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#76008 23/01/21 8:30 PM
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Visionary
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Hi all
hope you are bearing up in these difficult times.
At Royal London we have had a new issue occur with Spo2 readings being 10% higher than those from a blood gas sample.This obviously gives the nurses a false confidence that the patients spo2 is higher than it really is.
This only appears to be happening on dark skinned patients on one particular ward. The readings have been compared to other stand alone Spo2 monitors.
The ward in question also happens to be the ward where we have been using the new Mindray N15 monitors for the longest period. My questions are:
Has anyone else seen this issue, and if so what was the solution?
Can Spo2 sensor LED's gradually wear out over time with continuous use?

We are trying some other new probes to see if that makes any difference, but any suggestions will certainly be considered.

Thanks

Richard
Lead Technologist Royal London ACCU


Richard Aldridge
Lead Technologist
Adult Critical care unit
Royal London Hospital
Whitechapel Road
London E1 1BB
Tel 0203 59 40302
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I have seen deterioration on probes due to clinell wipes leaving a residue on the sensor. Might be worth suggesting or trying single patient use probes, certainly for the long term patients?


30 years since the Chernobyl disaster and yet we still have no super heroes or zombies.
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Super Hero
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I have never heard of an LED wearing out (unless "failing" also counts) ... but lenses can become scratched, "fogged" or otherwise compromised - as with a residue as Dustcap has suggested.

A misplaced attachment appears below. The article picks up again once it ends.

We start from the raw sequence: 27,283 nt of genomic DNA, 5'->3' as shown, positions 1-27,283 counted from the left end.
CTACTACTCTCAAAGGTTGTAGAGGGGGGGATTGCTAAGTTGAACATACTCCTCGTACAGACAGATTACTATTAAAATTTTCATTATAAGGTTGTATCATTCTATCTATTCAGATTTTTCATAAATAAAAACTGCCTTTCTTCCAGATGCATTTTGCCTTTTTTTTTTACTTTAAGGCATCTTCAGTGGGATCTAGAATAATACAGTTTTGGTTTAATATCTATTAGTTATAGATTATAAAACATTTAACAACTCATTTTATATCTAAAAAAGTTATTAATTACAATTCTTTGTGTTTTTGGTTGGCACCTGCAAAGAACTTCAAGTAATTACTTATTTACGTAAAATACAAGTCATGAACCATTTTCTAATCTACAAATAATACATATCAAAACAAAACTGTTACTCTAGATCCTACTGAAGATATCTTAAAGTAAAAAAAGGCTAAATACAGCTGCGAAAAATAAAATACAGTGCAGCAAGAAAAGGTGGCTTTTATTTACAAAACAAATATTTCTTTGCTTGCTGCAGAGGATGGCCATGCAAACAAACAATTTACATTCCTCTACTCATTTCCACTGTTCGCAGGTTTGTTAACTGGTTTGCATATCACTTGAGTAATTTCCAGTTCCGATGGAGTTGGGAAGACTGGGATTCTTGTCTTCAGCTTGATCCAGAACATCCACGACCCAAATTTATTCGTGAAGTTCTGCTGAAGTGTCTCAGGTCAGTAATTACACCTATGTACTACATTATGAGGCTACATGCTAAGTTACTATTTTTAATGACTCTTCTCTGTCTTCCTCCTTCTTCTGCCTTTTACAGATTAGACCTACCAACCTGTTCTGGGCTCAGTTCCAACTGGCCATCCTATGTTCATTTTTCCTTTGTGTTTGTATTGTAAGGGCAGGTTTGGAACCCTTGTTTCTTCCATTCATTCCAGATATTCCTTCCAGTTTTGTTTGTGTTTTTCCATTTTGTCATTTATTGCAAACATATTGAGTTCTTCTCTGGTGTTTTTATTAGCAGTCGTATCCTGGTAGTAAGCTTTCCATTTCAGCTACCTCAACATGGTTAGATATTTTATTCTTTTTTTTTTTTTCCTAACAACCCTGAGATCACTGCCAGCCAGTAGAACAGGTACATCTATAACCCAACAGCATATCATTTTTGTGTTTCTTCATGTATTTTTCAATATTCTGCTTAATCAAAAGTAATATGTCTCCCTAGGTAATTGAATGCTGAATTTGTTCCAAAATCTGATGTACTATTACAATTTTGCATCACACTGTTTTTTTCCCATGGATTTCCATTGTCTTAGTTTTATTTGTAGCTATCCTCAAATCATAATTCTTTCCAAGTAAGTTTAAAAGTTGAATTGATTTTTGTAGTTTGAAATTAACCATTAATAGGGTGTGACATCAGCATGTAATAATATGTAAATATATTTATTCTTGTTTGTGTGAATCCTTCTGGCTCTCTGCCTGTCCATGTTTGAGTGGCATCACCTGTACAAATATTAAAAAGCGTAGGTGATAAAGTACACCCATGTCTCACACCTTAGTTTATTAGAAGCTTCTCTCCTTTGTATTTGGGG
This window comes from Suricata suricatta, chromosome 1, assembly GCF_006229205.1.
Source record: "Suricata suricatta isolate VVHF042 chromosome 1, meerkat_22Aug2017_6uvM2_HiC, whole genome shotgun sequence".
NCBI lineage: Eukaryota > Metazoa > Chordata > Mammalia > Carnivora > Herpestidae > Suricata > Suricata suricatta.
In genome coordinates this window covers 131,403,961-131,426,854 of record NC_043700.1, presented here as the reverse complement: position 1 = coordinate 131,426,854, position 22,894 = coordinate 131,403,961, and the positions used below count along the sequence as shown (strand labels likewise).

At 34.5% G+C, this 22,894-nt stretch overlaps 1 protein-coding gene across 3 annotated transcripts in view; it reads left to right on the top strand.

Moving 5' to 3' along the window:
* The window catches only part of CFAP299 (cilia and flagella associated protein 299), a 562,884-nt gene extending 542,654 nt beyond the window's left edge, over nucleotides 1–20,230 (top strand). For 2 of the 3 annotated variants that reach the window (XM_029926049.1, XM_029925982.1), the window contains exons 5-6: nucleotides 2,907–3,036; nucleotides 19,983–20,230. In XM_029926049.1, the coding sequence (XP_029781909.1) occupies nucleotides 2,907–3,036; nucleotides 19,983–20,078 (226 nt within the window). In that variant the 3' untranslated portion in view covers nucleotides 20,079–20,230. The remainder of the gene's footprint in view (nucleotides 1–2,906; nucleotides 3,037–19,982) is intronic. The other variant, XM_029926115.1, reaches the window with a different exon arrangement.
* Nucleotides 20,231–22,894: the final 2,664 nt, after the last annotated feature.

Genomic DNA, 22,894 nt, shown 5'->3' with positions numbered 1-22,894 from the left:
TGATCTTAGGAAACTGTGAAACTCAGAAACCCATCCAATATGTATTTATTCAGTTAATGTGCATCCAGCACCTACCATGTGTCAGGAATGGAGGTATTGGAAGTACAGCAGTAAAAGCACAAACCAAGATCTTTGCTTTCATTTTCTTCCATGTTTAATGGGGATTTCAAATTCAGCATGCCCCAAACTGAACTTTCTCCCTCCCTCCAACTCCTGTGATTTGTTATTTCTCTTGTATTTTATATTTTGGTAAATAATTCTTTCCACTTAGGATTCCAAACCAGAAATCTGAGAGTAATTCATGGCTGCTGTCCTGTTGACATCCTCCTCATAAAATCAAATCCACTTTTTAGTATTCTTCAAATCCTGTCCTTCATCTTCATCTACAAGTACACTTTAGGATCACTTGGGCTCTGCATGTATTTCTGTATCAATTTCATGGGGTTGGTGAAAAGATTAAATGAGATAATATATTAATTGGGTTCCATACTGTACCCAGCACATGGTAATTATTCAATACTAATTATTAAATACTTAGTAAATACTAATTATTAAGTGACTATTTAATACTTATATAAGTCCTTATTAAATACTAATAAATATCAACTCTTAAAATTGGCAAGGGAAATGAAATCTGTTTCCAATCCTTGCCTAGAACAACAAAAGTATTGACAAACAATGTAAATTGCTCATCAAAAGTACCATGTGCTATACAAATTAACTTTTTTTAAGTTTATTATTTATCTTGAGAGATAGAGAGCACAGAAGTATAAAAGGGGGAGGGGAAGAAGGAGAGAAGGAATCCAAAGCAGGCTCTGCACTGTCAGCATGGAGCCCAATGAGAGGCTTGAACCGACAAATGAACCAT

When you say "continuous use" do you mean continuously on the same patient?

When you compared with other monitors ... what did you find? Were those results within expected limits?

I seem to recall that SpO2 monitors in general would be notorious for over-estimating on dark skin; but 10% sounds a bit high (I think that 2% was regarded as typical). But I would expect that - even using the latest types - results may vary between the various technologies (algorithms, interpretations of R-curves).


If you don't inspect ... don't expect.
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Up to 10% differences?
Worth a read:
Link to Article

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Ive heard of LED wavelength drift. The comments in the article below are worth a read.

https://24x7mag.com/medical-equipme...pment/understanding-spo2-sensor-testing/

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Yes, there are some great comments there. Here are just a couple that I noticed:-
Quote
In my opinion it is far better you spend your time doing these checks than doing yet more meaningless and pointless electrical safety testing…
Quote
Standards are often written with the benefit of hindsight available at the time they were written. Standards are the lowest common denominator that we should work to, but not be needlessly restricted by.
But those comments are now six years old. Have Fluke (or anyone else's) SpO2 "analyzers" moved forward to incorporate Lightman (Geoff Mathews) capabilities ... namely, to test for accuracy?

I believe that "LED wavelength drift" is really to do with temperature.

By the way, the “Medical Equipment Quality Assurance book" cited in one of the comments is still available for download if you use the infamous Wayback Machine.

Lastly (although aimed at light sources), Zeiss does a nice piece on LEDs.


If you don't inspect ... don't expect.
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Sage
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We face same condition here. It's due to IR/RED LED deteorated performace with the passage of time. Check type of led used, ceramic or plastic type. Ceramic leds tend to work for longer times as compared to plastic type. Others experts in this group may share their experience more than me.
Thanks and best of luck.
Try disposable sensors and then verify.


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